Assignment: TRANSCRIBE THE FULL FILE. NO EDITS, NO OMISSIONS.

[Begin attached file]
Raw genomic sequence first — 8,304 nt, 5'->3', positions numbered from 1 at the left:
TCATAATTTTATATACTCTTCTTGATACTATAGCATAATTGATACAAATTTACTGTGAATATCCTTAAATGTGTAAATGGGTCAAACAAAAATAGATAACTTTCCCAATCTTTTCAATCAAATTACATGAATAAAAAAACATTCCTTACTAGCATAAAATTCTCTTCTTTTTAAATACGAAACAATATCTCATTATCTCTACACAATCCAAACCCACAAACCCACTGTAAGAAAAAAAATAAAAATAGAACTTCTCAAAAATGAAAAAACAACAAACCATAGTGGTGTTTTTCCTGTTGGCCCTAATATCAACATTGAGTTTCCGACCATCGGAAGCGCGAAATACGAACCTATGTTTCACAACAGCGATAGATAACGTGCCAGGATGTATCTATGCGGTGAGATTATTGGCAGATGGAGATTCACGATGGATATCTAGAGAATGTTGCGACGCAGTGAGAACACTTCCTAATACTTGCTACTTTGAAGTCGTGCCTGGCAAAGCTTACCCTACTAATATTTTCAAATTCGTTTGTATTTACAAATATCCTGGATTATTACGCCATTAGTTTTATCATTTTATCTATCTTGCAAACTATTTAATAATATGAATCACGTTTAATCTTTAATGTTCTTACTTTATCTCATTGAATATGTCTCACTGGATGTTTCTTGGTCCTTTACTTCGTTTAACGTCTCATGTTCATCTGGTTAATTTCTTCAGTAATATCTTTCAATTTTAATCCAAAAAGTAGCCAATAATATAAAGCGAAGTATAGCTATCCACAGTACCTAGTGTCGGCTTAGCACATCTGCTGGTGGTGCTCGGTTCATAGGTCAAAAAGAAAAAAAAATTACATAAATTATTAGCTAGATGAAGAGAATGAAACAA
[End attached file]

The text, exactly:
Raw genomic sequence first — 8,304 nt, 5'->3', positions numbered from 1 at the left:
TCATAATTTTATATACTCTTCTTGATACTATAGCATAATTGATACAAATTTACTGTGAATATCCTTAAATGTGTAAATGGGTCAAACAAAAATAGATAACTTTCCCAATCTTTTCAATCAAATTACATGAATAAAAAAACATTCCTTACTAGCATAAAATTCTCTTCTTTTTAAATACGAAACAATATCTCATTATCTCTACACAATCCAAACCCACAAACCCACTGTAAGAAAAAAAATAAAAATAGAACTTCTCAAAAATGAAAAAACAACAAACCATAGTGGTGTTTTTCCTGTTGGCCCTAATATCAACATTGAGTTTCCGACCATCGGAAGCGCGAAATACGAACCTATGTTTCACAACAGCGATAGATAACGTGCCAGGATGTATCTATGCGGTGAGATTATTGGCAGATGGAGATTCACGATGGATATCTAGAGAATGTTGCGACGCAGTGAGAACACTTCCTAATACTTGCTACTTTGAAGTCGTGCCTGGCAAAGCTTACCCTACTAATATTTTCAAATTCGTTTGTATTTACAAATATCCTGGATTATTACGCCATTAGTTTTATCATTTTATCTATCTTGCAAACTATTTAATAATATGAATCACGTTTAATCTTTAATGTTCTTACTTTATCTCATTGAATATGTCTCACTGGATGTTTCTTGGTCCTTTACTTCGTTTAACGTCTCATGTTCATCTGGTTAATTTCTTCAGTAATATCTTTCAATTTTAATCCAAAAAGTAGCCAATAATATAAAGCGAAGTATAGCTATCCACAGTACCTAGTGTCGGCTTAGCACATCTGCTGGTGGTGCTCGGTTCATAGGTCAAAAAGAAAAAAAAATTACATAAATTATTAGCTAGATGAAGAGAATGAAACAA